How successful was Collectivisation?

Mind Map by charlottekite03, updated more than 1 year ago More Less
Created by charlottekite03 over 4 years ago


A Level History: Stalin Mind Map on How successful was Collectivisation?, created by charlottekite03 on 04/25/2015.

Resource summary

How successful was Collectivisation?
1 Successes
1.1 By 1941 98% of all Russian Farms were collectivised
1.2 Grain exports rose from 0.03 in 1928 to 5 million tonnes in 1931
1.3 Grain procurement rose from 11 million tonnes in 1928 to 23 million in 1933
1.4 Chaos and fear of a civil war unites the Soviet Party and its leaders behind Stalin
1.5 Urbanisation is accelerated: mass migration to towns and cities-19 million
1.5.1 Provides a work force for industrialisation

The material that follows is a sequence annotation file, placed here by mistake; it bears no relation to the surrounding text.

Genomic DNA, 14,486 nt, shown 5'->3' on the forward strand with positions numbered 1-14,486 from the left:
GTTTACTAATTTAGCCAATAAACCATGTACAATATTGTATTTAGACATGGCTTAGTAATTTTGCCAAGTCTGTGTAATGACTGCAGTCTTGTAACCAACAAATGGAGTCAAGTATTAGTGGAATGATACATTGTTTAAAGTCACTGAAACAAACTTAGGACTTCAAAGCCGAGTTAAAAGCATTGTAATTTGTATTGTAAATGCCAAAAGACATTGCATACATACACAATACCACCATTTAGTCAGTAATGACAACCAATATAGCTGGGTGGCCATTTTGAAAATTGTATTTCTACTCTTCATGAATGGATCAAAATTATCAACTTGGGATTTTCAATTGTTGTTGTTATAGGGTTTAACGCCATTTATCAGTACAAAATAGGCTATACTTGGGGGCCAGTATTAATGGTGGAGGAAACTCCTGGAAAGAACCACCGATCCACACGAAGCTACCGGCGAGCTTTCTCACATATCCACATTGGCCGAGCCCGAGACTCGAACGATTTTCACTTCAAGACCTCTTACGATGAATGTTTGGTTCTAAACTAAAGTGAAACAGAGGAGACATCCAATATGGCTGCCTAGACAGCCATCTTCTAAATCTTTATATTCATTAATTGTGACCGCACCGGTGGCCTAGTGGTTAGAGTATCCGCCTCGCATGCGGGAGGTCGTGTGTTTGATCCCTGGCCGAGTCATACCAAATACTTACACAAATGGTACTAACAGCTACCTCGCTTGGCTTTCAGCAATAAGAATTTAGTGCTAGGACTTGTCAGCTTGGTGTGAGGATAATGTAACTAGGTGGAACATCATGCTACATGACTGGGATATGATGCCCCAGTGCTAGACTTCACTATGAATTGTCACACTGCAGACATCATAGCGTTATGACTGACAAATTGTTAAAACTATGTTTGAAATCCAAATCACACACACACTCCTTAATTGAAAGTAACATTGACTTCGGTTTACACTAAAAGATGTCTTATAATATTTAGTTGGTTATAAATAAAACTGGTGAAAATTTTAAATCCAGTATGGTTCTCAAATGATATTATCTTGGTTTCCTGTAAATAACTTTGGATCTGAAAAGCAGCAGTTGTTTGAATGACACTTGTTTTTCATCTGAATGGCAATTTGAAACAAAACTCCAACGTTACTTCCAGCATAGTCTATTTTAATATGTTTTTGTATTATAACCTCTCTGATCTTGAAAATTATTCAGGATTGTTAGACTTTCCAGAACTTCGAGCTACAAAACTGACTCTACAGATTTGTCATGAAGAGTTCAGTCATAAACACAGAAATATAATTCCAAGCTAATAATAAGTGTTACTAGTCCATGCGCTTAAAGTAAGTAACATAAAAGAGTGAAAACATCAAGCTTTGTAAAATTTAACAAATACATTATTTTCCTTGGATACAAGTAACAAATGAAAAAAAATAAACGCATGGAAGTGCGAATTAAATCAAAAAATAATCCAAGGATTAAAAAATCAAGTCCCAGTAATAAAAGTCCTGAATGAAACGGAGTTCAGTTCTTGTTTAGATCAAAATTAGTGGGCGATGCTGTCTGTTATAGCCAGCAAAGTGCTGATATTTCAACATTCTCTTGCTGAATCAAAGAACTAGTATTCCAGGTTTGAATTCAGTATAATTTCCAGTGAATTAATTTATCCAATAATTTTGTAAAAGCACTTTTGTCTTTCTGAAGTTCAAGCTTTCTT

1.6 The peasantry is no longer a political force/threat as its no longer able to oppose the government
1.7 OGPU/Secret Police are central to the Soviet State: Stalin's authority is enforced in the countryside as well as towns and cities
1.8 Stalin is reinforced as a political Leader
1.8.1 Blame was placed on Kulaks and 'peasant sabatoeurs' making Stalin look better and no longer guilty for famine etc.
1.9 Funds are provided for the First Five Year Plan in 1928
1.10 Industrial workers were able to be fed and therefore keep producing products/materials
2 Failures
2.1 Peasant revolts caused livestock to be killed
2.1.1 1/4 of all cattle/pigs/sheep are destroyed by 1929 and horses are halved by 1931
2.1.2 Crops were burned
2.2 Grain harvests were worse than under the Tsar
2.2.1 1913: 80 million Tonnes 1925: 75 million tonnes
2.3 Famine/holodomov in 1931 caused: 7 million deaths
2.4 Dekulakisation caused a lack of skilled workers which the 25000 didn't replace having no understanding of agriculture
2.5 10 million sent to Gulags
2.5.1 2-3 million died in those Gulags 1929: 150,000 Kulak familes exiled 1931: 285,000 familes exiled
2.6 Economic policy was chaotic and a lot of grain was left to rot
2.7 Peasants lost the incentive to work with the farms not their own
2.8 Standard of living for Peasants dropped.
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